Between Hus and Herrnhut
Comenius and the Unity of the Brethren
The Reformation started by John Hus (1369–1415) in Bohemia did not die when he was burned at the stake. A number of small communities spun off from the Hussites, each rebelling against Rome in its own ways. The first “Brethren” moved to a remote village called Kunvald in 1457 to live together as the early church did, and follow the law of Christ.
From the start, the Unity of the Brethren, as they became known, had contacts with the Waldensians, a communal group that preserved the teachings of Peter Waldo from the twelfth century, promoting equality of believers and opposing ecclesiastical hierarchy. Significant also for the Unity’s founding was the thought of Peter Chelcicky, who condemned the use of force in matters of faith and the participation of Christians in political power struggles, especially in war. Chelcicky dared to call the Pope and the emperor “whales who have torn the net of true faith,” since they had established the Church as the head of a secular empire.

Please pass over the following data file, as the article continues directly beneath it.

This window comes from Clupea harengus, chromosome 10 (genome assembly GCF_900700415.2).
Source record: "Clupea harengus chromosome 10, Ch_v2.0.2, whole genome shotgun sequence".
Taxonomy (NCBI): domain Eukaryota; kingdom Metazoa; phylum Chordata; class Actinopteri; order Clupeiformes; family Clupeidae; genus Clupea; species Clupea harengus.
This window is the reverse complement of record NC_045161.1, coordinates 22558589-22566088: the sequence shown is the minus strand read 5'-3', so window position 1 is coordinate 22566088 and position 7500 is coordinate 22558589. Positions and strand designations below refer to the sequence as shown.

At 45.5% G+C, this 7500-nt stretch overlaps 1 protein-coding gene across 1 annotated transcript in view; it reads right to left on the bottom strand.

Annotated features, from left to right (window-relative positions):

These ideas, denial of material aspirations and refusal of secular power, as adopted by the Unity, did not sit well with the authorities. The Unity was outlawed and persecuted by secular and religious powers alike, but its numbers grew, new communities were formed, and its influence went far beyond its ranks.
Despite their commitment to Christlike poverty, the Brethren presented the Czech nation with a wealth of spiritual resources. They translated the Scriptures into Czech; they composed hymns that are still sung in Czech churches today; they published a confession of faith praised by Luther, and left an unmistakable mark on the Confessio Bohemica (Czech Confession)—the first ecumenical confession the world had seen.